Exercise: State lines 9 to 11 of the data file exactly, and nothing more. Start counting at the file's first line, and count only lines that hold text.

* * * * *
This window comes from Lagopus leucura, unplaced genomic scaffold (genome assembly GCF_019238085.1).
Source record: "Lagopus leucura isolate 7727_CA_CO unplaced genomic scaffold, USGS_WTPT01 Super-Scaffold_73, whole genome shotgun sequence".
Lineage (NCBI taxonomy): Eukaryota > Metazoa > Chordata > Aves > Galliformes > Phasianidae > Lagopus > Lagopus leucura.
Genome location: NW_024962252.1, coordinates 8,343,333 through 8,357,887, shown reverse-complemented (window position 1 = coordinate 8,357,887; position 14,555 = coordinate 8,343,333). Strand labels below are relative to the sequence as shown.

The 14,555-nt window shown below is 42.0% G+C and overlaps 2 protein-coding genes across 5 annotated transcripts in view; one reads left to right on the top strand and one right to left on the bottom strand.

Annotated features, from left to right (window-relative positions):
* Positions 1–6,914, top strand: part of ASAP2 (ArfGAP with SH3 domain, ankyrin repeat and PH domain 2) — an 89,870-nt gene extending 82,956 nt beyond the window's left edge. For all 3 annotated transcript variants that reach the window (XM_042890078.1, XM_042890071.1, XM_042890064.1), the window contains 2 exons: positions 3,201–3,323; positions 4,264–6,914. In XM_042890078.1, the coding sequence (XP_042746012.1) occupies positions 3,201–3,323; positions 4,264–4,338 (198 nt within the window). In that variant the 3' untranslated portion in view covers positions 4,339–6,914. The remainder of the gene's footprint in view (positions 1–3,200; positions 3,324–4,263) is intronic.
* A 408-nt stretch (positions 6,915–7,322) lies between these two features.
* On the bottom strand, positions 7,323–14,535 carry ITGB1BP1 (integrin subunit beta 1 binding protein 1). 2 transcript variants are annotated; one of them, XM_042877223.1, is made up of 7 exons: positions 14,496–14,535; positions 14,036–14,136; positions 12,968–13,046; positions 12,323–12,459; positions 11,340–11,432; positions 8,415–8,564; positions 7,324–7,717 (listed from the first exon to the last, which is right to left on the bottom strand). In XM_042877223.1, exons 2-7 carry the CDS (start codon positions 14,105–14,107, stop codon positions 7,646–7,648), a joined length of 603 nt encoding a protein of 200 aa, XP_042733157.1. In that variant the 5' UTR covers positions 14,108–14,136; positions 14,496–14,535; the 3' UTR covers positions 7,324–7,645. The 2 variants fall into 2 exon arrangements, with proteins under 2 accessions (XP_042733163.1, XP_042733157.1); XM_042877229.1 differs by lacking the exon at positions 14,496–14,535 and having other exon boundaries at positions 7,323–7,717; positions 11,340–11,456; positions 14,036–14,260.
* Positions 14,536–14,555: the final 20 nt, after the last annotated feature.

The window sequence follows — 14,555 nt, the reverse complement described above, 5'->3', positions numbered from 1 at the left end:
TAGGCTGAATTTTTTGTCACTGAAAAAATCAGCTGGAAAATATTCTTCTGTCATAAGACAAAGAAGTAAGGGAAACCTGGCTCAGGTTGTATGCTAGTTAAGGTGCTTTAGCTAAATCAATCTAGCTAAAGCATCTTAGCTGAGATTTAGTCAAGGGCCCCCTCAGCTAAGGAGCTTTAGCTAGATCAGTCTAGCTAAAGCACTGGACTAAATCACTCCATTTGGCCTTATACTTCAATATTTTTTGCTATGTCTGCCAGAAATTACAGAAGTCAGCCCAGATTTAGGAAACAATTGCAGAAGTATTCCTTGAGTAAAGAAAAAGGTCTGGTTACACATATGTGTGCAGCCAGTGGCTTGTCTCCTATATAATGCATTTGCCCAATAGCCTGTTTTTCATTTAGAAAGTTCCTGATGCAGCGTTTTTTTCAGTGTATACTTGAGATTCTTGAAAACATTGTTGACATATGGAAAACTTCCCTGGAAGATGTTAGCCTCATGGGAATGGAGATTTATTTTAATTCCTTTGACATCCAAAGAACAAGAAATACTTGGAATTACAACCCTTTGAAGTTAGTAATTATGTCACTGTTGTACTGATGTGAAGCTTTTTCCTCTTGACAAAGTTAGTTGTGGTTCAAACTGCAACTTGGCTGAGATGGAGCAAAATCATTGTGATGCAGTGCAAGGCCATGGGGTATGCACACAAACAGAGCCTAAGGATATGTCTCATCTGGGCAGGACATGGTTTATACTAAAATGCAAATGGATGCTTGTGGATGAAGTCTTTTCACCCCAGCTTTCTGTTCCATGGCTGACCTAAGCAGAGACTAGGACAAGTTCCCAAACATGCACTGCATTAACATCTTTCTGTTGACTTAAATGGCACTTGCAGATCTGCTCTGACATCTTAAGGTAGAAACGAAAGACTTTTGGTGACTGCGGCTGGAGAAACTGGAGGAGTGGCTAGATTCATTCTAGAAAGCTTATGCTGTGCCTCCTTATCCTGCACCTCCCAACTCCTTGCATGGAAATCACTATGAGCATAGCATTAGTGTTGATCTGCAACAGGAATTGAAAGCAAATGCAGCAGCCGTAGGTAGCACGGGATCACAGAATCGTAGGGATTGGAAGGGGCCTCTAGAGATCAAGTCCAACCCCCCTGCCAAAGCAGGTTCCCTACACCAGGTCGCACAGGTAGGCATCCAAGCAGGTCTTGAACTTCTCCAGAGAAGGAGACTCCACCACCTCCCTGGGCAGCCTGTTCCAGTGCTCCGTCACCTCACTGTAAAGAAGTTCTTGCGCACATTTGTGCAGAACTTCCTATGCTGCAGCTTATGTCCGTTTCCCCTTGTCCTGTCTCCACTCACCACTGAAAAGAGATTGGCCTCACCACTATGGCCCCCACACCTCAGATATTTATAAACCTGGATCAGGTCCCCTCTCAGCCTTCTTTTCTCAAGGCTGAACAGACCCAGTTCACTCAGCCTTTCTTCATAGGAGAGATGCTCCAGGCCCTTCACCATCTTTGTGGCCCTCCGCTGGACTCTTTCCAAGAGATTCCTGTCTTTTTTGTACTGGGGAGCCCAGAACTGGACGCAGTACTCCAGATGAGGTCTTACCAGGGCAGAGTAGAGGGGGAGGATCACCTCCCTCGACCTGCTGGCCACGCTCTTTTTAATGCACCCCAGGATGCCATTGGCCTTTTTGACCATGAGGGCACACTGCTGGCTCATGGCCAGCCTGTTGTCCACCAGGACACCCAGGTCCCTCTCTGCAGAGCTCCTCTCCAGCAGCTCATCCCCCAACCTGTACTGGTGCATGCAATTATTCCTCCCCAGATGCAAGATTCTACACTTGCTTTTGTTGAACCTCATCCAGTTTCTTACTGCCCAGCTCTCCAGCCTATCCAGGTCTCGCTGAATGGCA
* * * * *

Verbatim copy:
* On the bottom strand, positions 7,323–14,535 carry ITGB1BP1 (integrin subunit beta 1 binding protein 1). 2 transcript variants are annotated; one of them, XM_042877223.1, is made up of 7 exons: positions 14,496–14,535; positions 14,036–14,136; positions 12,968–13,046; positions 12,323–12,459; positions 11,340–11,432; positions 8,415–8,564; positions 7,324–7,717 (listed from the first exon to the last, which is right to left on the bottom strand). In XM_042877223.1, exons 2-7 carry the CDS (start codon positions 14,105–14,107, stop codon positions 7,646–7,648), a joined length of 603 nt encoding a protein of 200 aa, XP_042733157.1. In that variant the 5' UTR covers positions 14,108–14,136; positions 14,496–14,535; the 3' UTR covers positions 7,324–7,645. The 2 variants fall into 2 exon arrangements, with proteins under 2 accessions (XP_042733163.1, XP_042733157.1); XM_042877229.1 differs by lacking the exon at positions 14,496–14,535 and having other exon boundaries at positions 7,323–7,717; positions 11,340–11,456; positions 14,036–14,260.
* Positions 14,536–14,555: the final 20 nt, after the last annotated feature.

The window sequence follows — 14,555 nt, the reverse complement described above, 5'->3', positions numbered from 1 at the left end: